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Secretary of State Tom Schedler’s team conducted a quick review of three and a half decades worth of statewide elections and still couldn’t find a turnout lower than what voters produced this past weekend. (That would be a turnout of 13.6 percent, or 405,682 voters, based on the first constitutional amendment.)

So if you’re looking for a basis of comparison for the Nov. 18 runoff, you’re out of luck. The closest thing we may have is the Oct. 16, 1993, ballot that included six constitutional amendments and a handful of multi-parish races. It produced roughly 408,000 votes statewide. But there was no marquee runoff, such as a contest for treasurer, or high-profile municipal slates, like what we’re seeing in New Orleans.

Election officials are currently expecting turnout in the runoff to match that of the primary, although the odds increase with each passing day that it’ll dip below that threshold. While the primary saw tiny election battles playing out across the state, the race for treasurer will be the only item on the ballot in 56 parishes next month.

Here are the exceptions:

— Oakdale city marshal (Allen Parish)

— Caddo Parish commissioner

— City court judge (East Baton Rouge Parish)

— Denham Springs councilman (Livingston Parish)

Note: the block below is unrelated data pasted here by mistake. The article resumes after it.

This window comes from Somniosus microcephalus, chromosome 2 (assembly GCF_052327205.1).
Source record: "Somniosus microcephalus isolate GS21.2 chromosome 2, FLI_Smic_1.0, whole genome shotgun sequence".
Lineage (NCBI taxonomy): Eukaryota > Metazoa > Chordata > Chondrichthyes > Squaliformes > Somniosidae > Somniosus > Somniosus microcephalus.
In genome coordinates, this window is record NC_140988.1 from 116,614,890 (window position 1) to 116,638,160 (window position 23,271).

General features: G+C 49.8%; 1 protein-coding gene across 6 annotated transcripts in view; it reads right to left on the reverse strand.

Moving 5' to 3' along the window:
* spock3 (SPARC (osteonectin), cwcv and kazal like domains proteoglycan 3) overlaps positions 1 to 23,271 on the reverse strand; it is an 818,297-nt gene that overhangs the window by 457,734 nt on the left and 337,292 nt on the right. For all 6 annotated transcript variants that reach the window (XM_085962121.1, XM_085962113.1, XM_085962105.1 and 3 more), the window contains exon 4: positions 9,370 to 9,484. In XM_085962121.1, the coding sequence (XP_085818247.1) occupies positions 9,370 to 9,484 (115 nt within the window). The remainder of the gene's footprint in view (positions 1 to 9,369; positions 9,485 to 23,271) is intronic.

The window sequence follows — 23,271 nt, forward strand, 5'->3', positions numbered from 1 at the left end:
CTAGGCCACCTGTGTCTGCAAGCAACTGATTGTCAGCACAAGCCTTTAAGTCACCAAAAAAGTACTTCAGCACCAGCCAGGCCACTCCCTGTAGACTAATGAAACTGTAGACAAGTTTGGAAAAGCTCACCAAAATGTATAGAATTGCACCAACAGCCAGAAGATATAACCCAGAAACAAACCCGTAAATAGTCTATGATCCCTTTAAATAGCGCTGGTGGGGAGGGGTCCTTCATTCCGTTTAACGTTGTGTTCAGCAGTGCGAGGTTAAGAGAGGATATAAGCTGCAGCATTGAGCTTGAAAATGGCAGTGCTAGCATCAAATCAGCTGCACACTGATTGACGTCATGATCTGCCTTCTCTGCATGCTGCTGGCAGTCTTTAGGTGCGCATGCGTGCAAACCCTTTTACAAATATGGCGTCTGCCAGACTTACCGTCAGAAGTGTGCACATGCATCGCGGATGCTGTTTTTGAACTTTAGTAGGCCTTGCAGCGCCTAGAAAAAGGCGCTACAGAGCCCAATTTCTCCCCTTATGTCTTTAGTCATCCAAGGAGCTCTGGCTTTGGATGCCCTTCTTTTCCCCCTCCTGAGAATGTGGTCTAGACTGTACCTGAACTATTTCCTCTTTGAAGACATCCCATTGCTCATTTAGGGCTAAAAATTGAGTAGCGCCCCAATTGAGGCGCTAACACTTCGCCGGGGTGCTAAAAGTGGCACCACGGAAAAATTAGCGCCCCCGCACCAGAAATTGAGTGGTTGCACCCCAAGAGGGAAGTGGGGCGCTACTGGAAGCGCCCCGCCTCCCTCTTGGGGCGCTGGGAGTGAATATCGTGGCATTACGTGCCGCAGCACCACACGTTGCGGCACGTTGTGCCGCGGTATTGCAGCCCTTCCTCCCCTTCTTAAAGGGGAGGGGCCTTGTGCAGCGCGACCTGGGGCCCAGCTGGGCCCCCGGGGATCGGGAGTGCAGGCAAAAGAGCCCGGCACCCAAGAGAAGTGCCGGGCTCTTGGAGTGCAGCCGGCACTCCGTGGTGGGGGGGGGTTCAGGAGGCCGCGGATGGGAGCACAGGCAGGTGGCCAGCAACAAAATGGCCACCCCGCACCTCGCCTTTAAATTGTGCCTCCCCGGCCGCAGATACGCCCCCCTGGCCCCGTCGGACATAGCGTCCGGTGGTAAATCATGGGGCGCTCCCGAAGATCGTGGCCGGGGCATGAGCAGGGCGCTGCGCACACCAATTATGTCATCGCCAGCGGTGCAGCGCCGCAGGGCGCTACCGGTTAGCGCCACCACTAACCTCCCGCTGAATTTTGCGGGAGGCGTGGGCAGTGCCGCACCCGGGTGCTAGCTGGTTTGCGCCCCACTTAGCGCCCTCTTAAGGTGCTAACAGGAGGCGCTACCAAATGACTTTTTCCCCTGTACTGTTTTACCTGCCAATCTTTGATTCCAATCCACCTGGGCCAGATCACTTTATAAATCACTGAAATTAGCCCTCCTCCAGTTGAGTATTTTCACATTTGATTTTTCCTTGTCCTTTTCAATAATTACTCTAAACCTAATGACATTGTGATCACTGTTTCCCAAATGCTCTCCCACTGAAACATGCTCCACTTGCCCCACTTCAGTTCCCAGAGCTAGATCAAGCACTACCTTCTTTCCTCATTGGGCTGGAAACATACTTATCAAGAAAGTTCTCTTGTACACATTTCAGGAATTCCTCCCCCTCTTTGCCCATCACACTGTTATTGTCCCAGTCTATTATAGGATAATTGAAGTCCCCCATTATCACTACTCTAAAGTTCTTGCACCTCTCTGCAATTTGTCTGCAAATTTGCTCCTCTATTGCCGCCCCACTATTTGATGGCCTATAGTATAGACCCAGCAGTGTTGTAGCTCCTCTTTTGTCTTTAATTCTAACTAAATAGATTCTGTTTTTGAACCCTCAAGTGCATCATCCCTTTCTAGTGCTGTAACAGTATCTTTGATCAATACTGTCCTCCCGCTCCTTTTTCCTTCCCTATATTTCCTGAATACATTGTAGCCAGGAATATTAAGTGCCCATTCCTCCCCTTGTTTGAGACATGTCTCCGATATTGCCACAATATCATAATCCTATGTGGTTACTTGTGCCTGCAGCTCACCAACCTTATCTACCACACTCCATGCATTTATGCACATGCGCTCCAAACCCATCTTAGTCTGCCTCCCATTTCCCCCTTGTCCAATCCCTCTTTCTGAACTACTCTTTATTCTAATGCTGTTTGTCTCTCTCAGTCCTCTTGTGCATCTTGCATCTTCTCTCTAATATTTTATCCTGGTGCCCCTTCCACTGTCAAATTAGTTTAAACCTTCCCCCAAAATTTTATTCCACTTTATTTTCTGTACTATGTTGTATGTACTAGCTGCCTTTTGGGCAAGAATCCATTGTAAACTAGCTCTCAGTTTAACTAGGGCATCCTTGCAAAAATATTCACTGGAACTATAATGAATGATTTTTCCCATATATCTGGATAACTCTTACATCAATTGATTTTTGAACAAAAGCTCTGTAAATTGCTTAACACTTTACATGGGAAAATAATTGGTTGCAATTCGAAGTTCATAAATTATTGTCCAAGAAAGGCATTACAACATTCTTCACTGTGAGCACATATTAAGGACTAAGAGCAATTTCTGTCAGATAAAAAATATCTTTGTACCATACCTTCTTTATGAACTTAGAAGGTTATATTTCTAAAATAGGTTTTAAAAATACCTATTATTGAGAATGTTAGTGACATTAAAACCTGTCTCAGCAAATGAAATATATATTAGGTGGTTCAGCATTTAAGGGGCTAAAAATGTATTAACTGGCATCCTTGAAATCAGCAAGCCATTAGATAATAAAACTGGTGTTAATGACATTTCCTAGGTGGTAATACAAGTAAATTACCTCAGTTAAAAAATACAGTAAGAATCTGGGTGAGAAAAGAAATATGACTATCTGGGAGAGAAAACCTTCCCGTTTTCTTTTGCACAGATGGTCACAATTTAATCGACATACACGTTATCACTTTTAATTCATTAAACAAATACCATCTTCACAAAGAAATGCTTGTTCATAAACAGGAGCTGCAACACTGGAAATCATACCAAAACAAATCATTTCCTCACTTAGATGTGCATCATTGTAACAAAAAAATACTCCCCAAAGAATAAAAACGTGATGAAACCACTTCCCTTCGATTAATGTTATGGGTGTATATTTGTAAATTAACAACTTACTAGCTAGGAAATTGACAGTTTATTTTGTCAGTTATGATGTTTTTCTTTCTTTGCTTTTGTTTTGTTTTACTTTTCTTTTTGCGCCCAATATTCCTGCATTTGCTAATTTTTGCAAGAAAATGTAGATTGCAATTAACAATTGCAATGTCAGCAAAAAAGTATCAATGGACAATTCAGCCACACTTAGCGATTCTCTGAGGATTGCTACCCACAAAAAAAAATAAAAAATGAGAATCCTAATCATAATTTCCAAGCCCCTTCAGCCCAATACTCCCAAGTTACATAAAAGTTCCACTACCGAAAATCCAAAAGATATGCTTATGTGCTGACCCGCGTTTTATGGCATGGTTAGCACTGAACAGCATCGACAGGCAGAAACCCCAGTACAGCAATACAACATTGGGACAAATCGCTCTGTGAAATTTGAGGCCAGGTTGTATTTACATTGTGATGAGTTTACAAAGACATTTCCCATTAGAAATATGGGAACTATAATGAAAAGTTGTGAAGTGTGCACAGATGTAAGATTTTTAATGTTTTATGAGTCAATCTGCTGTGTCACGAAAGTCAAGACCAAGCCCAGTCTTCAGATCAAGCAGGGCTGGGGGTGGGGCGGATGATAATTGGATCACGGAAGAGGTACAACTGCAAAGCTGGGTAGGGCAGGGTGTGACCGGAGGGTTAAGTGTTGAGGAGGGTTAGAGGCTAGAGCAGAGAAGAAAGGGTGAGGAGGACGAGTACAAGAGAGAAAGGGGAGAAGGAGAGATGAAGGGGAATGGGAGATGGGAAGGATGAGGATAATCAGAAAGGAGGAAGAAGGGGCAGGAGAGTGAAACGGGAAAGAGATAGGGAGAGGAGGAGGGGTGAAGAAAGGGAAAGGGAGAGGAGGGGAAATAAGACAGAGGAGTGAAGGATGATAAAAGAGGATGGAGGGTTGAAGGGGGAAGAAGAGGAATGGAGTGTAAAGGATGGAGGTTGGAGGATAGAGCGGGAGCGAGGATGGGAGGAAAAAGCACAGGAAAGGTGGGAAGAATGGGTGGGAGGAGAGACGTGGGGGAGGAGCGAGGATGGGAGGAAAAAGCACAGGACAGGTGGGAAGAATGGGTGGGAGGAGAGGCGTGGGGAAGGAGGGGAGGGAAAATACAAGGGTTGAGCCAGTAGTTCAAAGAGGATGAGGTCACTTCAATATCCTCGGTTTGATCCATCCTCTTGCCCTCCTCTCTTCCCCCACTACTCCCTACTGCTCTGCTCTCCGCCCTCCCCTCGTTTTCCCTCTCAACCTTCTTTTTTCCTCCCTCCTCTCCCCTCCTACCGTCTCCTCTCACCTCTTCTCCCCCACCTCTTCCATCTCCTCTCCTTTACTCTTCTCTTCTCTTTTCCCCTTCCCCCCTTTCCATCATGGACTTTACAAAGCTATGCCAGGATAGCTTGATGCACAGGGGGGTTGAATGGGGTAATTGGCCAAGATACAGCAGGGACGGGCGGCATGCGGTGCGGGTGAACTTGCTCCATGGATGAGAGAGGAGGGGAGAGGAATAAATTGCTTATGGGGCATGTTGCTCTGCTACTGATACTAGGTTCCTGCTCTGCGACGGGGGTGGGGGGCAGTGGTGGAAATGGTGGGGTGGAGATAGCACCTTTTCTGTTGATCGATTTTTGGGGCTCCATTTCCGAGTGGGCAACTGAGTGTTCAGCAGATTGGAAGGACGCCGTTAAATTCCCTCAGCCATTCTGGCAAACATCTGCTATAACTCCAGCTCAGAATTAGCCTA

— Mayor, civil judge and two council races (Orleans Parish)

— Washington town councilman (St. Landry Parish)

— Franklin city marshal (St. Mary Parish)

— House District 77 runoff (St. Tammany)

The higher-than-average turnouts that will likely come about in Orleans and St. Tammany will benefit attorney Derrick Edwards and former Rep. John Schroder, respectively. Not that there’s much more analysis needed. Most political professionals give the edge to Schroder — and they seriously doubt Edwards is on his way to becoming Louisiana’s second statewide elected Democrat.

If that’s the case — if low turnout doesn’t create any surprise scenarios on the statewide scene — then the real storyline may become Schroder’s fundraising. He already has the Republican infrastructure standing firmly behind him. Will he be able to use that leverage to raise an impressive amount of money against an opponent who’s unlikely to gain traction?

Schroder certainly has to make it through the runoff before he can declare a total victory. But when or if he does, he’ll also find himself two years behind other statewide elected officials in terms of fundraising. After all, once this cycle concludes on Nov. 18, only one date will matter: Oct. 12, 2019.

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